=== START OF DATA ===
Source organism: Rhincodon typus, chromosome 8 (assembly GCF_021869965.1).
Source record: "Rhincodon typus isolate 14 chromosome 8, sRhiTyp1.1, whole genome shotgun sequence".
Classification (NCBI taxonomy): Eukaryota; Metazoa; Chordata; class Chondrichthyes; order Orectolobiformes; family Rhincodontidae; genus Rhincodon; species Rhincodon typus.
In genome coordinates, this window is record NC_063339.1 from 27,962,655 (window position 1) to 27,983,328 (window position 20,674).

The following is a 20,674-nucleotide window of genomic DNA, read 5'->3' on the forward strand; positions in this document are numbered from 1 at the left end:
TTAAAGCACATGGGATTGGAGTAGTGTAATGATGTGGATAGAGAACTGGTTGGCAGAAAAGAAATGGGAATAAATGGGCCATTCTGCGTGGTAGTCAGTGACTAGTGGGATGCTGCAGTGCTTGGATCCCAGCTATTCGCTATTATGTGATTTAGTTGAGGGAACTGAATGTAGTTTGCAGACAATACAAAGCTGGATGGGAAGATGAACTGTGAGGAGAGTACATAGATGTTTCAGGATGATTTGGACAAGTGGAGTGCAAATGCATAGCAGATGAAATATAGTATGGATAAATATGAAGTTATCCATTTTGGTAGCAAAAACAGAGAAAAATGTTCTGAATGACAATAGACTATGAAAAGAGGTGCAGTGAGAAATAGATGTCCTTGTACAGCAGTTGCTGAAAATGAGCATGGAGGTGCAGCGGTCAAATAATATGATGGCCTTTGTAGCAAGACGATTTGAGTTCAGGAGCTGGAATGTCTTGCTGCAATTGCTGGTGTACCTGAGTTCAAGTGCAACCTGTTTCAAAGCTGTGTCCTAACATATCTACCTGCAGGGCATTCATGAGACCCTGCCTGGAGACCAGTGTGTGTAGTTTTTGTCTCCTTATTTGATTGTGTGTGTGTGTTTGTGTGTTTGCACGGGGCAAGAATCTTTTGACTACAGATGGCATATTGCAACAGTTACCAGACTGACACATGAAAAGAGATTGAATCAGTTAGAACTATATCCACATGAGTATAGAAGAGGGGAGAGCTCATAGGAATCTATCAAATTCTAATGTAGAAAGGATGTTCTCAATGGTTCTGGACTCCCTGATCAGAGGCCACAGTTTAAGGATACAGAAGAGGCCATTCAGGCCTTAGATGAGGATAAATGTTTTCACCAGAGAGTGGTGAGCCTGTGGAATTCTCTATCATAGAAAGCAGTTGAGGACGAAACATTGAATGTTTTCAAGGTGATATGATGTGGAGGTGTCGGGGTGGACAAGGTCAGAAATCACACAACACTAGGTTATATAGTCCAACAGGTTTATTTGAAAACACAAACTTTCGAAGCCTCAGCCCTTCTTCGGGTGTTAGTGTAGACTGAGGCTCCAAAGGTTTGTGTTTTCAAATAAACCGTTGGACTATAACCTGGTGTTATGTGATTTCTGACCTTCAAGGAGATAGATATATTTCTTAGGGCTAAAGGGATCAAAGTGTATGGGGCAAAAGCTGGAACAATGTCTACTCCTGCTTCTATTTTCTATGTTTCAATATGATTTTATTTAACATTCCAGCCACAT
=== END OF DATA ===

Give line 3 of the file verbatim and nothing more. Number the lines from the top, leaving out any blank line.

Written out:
Classification (NCBI taxonomy): Eukaryota; Metazoa; Chordata; class Chondrichthyes; order Orectolobiformes; family Rhincodontidae; genus Rhincodon; species Rhincodon typus.